Indian shopkeepers force new supermarkets to close

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The Independent Online

The authorities in India's most populous state have ordered the closure of more than a dozen new supermarkets after demonstrations by activists who claim the stores will destroy the livelihoods of traditional farmers and shopkeepers.

In a rare blow against the interests of big business in India, the state government in Uttar Pradesh ordered Reliance Industries and the RPG Group to close the stores, many of which had only been opened on Wednesday. The openings of the Reliance Fresh stores were met with violent protests in the cities of Lucknow and Banares.

The state's chief minister, who goes under the one name of Mayawati, said: "There has been widespread protest against the opening of retail shops by big corporate houses. Fearing further deterioration in the law and order situation, we have decided to close down such retail shops."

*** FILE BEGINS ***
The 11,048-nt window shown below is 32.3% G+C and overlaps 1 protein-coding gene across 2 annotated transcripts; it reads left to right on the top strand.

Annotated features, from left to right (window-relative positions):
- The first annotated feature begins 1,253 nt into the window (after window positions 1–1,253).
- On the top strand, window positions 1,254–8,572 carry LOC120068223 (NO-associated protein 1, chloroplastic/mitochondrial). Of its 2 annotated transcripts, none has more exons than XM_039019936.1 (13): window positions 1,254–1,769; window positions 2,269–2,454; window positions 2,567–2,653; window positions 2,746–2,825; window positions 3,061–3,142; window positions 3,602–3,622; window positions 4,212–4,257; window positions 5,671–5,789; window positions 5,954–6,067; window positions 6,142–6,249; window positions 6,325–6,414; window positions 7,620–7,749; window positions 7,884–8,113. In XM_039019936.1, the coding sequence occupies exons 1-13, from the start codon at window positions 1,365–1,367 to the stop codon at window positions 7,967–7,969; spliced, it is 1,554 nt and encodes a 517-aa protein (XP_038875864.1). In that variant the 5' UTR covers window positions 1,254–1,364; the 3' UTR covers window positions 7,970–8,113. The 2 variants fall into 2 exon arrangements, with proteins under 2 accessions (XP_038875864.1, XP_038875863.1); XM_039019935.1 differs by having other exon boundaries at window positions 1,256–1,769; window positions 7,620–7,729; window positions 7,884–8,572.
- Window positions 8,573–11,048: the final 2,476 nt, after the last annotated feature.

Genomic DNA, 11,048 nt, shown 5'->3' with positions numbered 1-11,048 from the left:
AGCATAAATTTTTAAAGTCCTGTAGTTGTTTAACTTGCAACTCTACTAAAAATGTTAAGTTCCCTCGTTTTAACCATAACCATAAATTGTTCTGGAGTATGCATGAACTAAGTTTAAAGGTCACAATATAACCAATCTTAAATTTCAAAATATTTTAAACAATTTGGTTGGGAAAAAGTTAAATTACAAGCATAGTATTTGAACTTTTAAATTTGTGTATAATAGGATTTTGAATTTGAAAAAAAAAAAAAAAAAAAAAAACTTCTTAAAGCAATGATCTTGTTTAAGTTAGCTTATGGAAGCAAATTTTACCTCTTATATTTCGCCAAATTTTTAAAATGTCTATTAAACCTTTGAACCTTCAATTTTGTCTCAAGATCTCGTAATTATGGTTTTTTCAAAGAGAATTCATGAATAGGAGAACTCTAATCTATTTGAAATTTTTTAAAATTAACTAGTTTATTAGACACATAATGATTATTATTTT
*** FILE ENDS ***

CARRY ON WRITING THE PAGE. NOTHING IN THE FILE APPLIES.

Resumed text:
The decision by Mayawati, who was elected earlier this year, highlights one of India's many faultlines as the country's economic transformation continues. While the middle classes continue to prosper, the gap between the rich and poor is growing.

Nothing highlights that tension more clearly than the battle over India's retail sector. Reliance Industries, which already has 250 stores across the country, is preparing to spend $5.6bn (£2.8bn) on more stores in a move it believes will revolutionise the way Indians shop. Only 4 per cent of the retail sector is "organised" and the overwhelming majority of people buy their food from small markets or else an estimated 12 million small family-run shops.

The potential profits for companies such as Reliance, as well as foreign corporations such as Wal-Mart and Tesco which are very keen to enter the sector, are huge. Some analysts have estimated India's $350bn retail industry could double in size by 2015 as the country's middle class enjoys an unprecedented purchasing power.

Reliance's well-heeled customers voiced their disappointment over the closures. At a supermarket in Noida, a satellite city of Delhi, which was about to close, one of the customers, V P S Nanda, summed up the reasons he shopped in the Western-style store.

"In the street markets it's not hygienic, their weights don't work and there's no air-conditioning," Mr Nanda, a stationery shop owner, told Reuters.